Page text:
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  • Gregory E. Crawford,

    Affiliation: Institute for Genome Sciences and Policy, Duke University, Durham, North Carolina, United States of America

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  • Steven A. Rosenberg,

    Affiliation: National Cancer Institute, National Institutes of Health, Bethesda, Maryland, United States of America

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  • Yardena Samuels mail,

    samuelsy@mail.nih.gov (YS); emargulies@illumina.com (EHM)

    Affiliation: National Human Genome Research Institute, National Institutes of Health, Bethesda, Maryland, United States of America

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  • Elliott H. Margulies mail

    samuelsy@mail.nih.gov (YS); emargulies@illumina.com (EHM)

    Affiliation: National Human Genome Research Institute, National Institutes of Health, Bethesda, Maryland, United States of America

    Current address: Illumina Cambridge, Chesterford Research Park, Saffron Walden, United Kingdom

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  • Published: August 09, 2012
  • DOI: 10.1371/journal.pgen.1002871

Abstract

Much emphasis has been placed on the identification, functional characterization, and therapeutic potential of somatic variants in tumor genomes. However, the majority of somatic variants lie outside coding regions and their role in cancer progression remains to be determined. In order to establish a system to test the functional importance of non-coding somatic variants in cancer, we created a low-passage cell culture of a metastatic melanoma tumor sample. As a foundation for interpreting functional assays, we performed whole-genome sequencing and analysis of this cell culture, the metastatic tumor from which it was derived, and the patient-matched normal genomes. When comparing somatic mutations identified in the cell culture and tissue genomes, we observe concordance at the majority of single nucleotide variants, whereas copy number changes are more variable. To understand the functional impact of non-coding somatic variation, we leveraged functional data generated by the ENCODE Project Consortium. We analyzed regulatory regions derived from multiple different cell types and found that melanocyte-specific regions are among the most depleted for somatic mutation accumulation. Significant depletion in other cell types suggests the metastatic melanoma cells de-differentiated to a more basal regulatory state. Experimental identification of genome-wide regulatory sites in two different melanoma samples supports this observation. Together, these results show that mutation accumulation in metastatic melanoma is nonrandom across the genome and that a de-differentiated regulatory architecture is common among different samples. Our findings enable identification of the underlying genetic components of melanoma and define the differences between a tissue-derived tumor sample and the cell culture created from it. Such information helps establish a broader mechanistic understanding of the linkage between non-coding genomic variations and the cellular evolution of cancer.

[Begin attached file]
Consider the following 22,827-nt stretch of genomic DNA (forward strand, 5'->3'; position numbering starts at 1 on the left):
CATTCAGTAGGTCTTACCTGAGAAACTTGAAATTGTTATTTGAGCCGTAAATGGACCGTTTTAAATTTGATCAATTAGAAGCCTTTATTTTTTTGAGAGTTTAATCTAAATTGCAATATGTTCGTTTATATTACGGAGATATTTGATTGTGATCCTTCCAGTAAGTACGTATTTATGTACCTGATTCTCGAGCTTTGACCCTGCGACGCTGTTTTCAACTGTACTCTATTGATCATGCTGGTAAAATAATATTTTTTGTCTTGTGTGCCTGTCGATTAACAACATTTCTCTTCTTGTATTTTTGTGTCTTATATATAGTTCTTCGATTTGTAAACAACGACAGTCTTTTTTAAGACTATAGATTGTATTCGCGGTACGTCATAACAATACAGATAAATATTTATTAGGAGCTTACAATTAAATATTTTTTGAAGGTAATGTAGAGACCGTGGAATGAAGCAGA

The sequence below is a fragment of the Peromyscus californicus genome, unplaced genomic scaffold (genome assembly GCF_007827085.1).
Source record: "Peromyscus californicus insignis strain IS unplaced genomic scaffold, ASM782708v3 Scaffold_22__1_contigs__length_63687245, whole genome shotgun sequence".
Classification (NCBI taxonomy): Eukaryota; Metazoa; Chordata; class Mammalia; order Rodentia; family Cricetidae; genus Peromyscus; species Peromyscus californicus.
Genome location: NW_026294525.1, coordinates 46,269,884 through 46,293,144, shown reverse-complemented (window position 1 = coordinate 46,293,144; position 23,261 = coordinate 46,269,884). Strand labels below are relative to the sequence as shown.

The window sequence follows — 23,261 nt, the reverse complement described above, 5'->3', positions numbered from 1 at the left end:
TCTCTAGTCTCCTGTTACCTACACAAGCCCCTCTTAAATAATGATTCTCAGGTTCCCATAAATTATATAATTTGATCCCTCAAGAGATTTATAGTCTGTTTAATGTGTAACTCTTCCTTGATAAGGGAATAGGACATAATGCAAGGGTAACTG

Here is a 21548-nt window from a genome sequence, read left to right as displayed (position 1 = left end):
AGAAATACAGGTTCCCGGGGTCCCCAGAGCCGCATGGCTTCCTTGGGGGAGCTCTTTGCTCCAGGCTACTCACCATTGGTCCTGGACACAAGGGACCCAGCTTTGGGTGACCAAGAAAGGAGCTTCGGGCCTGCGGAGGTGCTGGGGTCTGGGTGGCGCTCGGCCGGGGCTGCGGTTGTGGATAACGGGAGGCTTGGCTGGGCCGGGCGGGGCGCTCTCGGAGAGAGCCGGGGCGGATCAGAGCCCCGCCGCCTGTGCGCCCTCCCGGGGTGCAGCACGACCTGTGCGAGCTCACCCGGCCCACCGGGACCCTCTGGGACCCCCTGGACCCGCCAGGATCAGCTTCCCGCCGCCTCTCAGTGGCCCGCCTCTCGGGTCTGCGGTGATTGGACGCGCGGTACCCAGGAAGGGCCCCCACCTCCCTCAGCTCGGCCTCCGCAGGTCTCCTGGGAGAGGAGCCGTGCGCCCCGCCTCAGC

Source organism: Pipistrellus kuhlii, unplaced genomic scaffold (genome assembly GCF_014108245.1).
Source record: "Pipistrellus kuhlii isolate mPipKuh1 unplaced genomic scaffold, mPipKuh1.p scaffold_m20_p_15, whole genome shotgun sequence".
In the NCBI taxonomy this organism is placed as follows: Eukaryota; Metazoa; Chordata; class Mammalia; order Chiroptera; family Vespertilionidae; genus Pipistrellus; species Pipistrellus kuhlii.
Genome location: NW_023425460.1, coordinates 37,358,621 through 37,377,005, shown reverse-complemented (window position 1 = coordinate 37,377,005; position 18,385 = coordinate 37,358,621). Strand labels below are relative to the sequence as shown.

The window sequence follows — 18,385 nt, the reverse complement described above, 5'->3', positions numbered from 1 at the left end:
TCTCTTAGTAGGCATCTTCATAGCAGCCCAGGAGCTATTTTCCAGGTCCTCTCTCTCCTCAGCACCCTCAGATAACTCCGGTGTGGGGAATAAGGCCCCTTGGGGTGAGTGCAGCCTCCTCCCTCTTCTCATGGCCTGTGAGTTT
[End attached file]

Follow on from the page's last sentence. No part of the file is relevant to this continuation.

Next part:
Author Summary